Alliance reiterates its support for tax-varying powers

Ahead of today’s Assembly debate on tax-varying powers, the Alliance Party has reiterated its support for giving the Assembly the ability to make a real difference to the local economy through having the capacity to alter a range of different taxes.

Finance spokesperson, Dr Stephen Farry MLA stated:

“Without tax-varying powers, we will continue to only have a second-rate form of devolution.

“Despite the progress of recent years, the Northern Ireland economy remains in weak state. As a region, it has only 80% of the UK average. This situation has to change. But at present, government economic forecasts do not envisage any meaningful convergence.

“In fact, it is clear that successive British Governments have regarded London and the South-East of England as the main drivers of the UK economy, something to be protect at all costs. They seem to be prepared to tolerate significant financial subsidy to the regions of the UK and dependency rather than give them sufficient autonomy to allow their regional economies to be become more sustainable.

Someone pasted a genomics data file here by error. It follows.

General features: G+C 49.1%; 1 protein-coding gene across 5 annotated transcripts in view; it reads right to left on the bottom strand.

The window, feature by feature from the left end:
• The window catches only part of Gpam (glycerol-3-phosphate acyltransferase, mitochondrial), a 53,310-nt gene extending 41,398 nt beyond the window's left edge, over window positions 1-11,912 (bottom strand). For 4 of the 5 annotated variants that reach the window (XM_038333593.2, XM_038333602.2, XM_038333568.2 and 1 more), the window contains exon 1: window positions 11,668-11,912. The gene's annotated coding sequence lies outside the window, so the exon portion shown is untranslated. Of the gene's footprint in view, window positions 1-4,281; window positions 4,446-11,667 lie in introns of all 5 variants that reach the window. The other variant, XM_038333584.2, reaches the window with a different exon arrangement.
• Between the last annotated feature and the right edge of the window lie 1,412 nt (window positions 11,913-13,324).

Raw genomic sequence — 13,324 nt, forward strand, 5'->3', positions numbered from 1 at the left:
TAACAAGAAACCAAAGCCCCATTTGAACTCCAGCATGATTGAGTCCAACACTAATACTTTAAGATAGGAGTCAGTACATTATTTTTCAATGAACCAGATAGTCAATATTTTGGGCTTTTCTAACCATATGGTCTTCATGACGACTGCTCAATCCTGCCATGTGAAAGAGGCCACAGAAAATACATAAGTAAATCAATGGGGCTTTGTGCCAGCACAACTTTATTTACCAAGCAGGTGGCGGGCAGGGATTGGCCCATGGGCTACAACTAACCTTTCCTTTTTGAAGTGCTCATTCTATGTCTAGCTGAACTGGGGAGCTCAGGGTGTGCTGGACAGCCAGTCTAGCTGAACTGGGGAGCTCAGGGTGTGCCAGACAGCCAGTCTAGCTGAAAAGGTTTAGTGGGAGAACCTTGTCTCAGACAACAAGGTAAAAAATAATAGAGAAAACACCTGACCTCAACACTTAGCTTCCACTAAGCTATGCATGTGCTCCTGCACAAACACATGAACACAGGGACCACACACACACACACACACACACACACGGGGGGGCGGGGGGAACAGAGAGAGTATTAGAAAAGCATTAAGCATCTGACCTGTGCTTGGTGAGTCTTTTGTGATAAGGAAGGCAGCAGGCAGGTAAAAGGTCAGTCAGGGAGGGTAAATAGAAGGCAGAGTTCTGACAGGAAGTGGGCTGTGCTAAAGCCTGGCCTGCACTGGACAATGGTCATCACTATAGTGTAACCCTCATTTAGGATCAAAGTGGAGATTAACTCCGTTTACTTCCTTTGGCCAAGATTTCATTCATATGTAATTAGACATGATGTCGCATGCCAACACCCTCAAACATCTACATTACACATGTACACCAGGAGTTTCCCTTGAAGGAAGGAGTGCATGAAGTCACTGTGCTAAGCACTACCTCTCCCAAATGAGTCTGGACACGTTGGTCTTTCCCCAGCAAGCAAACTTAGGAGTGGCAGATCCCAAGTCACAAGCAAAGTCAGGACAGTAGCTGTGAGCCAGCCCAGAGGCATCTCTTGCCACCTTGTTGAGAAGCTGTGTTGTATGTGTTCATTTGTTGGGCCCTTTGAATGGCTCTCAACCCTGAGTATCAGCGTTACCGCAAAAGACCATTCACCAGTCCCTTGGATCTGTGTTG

“This must change. The real challenge for this Assembly is stand up to this and to demand the necessary powers to make a real difference. This means Northern Ireland needs to have the ability to vary tax.

“Perhaps, the real tragedy in all of this is that there continues to be people inside and outside this Assembly who seem to be happy to accept and even collude in the preservation of the status quo.

“Such powers to not mean the advocacy or acceptance of a higher overall tax burden for Northern Ireland, rather it is about putting in place the full range of powers for the Assembly to engage in policy innovation.

“The power to vary corporation tax is clearly the best example in this regard. This could have a real impact on the ability to attract inward investment. Northern Ireland may wish to do creative things with environmental taxes too.

“It is important to stress that this is not an endorsement of the potential of the current executive to use such powers wisely, but rather a recognition from the opposition that the ability to deliver real change to the people and economy of Northern Ireland depends upon this Assembly having fiscal powers.”


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